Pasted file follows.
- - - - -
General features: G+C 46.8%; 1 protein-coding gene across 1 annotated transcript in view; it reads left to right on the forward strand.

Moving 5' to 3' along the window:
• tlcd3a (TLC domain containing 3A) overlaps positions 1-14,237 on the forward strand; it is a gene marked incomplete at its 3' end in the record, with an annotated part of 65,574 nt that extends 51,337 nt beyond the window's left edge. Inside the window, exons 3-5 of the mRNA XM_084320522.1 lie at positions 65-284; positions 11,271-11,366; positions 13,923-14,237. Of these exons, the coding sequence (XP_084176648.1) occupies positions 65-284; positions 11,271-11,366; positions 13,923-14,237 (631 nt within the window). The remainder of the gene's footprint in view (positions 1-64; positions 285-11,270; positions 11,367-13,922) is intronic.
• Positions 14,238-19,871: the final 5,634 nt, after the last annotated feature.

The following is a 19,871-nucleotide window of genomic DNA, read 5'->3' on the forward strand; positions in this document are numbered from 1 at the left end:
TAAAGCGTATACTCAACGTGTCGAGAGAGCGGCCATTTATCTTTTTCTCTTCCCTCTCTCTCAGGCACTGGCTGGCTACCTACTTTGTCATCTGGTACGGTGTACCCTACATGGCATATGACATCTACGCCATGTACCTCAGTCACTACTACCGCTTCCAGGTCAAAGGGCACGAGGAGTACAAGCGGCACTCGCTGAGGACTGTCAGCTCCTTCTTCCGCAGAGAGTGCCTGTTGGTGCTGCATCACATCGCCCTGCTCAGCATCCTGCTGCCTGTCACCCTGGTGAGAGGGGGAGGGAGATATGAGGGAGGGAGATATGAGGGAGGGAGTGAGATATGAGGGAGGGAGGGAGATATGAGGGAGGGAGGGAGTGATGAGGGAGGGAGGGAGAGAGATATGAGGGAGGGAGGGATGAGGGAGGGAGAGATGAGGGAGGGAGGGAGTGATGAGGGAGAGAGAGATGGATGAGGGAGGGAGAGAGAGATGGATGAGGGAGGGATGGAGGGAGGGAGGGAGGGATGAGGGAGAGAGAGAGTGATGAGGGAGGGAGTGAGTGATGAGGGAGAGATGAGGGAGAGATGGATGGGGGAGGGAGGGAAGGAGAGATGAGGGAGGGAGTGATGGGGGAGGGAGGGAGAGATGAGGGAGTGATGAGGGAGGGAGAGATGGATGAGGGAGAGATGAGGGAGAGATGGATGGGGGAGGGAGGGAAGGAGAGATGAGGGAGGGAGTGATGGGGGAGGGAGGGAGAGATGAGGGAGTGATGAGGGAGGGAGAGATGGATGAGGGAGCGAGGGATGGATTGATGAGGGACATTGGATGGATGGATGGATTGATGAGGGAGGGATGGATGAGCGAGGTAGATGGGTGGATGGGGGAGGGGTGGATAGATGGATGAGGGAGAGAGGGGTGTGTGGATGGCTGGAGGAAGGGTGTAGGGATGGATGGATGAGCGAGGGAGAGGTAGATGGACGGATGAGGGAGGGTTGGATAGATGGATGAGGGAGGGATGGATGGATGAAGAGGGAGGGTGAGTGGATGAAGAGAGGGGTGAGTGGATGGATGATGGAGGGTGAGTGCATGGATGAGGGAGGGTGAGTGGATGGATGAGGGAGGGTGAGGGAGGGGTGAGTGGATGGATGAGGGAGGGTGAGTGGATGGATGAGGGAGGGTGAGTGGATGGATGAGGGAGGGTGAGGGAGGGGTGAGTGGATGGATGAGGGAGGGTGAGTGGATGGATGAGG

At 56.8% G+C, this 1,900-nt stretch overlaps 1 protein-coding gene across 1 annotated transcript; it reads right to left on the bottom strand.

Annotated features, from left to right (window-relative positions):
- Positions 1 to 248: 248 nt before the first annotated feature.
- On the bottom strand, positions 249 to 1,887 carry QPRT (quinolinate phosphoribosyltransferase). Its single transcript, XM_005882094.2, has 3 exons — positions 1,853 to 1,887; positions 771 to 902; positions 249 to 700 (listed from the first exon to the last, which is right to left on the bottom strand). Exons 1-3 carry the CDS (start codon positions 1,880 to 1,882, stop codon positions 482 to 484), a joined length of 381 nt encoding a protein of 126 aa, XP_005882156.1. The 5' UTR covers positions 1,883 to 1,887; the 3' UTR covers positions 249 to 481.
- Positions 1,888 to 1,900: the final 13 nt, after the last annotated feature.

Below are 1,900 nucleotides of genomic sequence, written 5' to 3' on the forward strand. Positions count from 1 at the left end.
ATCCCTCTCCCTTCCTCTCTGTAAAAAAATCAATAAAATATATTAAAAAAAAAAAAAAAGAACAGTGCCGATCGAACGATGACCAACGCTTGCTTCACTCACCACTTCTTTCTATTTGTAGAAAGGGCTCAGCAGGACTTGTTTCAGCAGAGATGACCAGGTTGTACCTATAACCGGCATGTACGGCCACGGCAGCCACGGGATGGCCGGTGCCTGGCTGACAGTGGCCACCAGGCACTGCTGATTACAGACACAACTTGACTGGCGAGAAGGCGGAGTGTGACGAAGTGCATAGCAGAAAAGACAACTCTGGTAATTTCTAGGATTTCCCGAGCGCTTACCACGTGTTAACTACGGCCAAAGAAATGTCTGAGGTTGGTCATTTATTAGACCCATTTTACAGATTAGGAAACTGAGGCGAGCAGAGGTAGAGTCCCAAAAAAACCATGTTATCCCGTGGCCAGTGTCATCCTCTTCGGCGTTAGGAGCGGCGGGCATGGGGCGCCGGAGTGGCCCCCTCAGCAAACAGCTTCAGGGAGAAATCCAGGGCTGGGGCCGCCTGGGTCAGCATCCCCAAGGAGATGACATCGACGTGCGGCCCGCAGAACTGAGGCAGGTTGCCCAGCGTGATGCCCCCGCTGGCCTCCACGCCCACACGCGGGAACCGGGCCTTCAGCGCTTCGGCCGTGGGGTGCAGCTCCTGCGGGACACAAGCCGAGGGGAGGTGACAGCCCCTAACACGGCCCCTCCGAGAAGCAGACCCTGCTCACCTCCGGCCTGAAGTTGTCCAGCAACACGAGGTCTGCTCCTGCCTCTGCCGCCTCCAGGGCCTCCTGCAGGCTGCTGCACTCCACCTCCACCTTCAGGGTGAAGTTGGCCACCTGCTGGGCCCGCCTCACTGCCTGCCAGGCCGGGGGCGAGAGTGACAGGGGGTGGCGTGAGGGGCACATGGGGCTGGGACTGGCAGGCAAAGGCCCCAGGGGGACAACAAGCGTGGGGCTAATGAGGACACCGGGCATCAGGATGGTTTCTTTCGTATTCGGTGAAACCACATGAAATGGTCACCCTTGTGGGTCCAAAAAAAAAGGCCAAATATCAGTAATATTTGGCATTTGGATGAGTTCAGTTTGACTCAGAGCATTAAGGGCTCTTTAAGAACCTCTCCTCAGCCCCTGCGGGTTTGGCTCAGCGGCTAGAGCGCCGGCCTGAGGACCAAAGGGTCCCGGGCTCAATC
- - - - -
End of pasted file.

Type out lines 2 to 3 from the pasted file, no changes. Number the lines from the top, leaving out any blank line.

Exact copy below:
Moving 5' to 3' along the window:
• tlcd3a (TLC domain containing 3A) overlaps positions 1-14,237 on the forward strand; it is a gene marked incomplete at its 3' end in the record, with an annotated part of 65,574 nt that extends 51,337 nt beyond the window's left edge. Inside the window, exons 3-5 of the mRNA XM_084320522.1 lie at positions 65-284; positions 11,271-11,366; positions 13,923-14,237. Of these exons, the coding sequence (XP_084176648.1) occupies positions 65-284; positions 11,271-11,366; positions 13,923-14,237 (631 nt within the window). The remainder of the gene's footprint in view (positions 1-64; positions 285-11,270; positions 11,367-13,922) is intronic.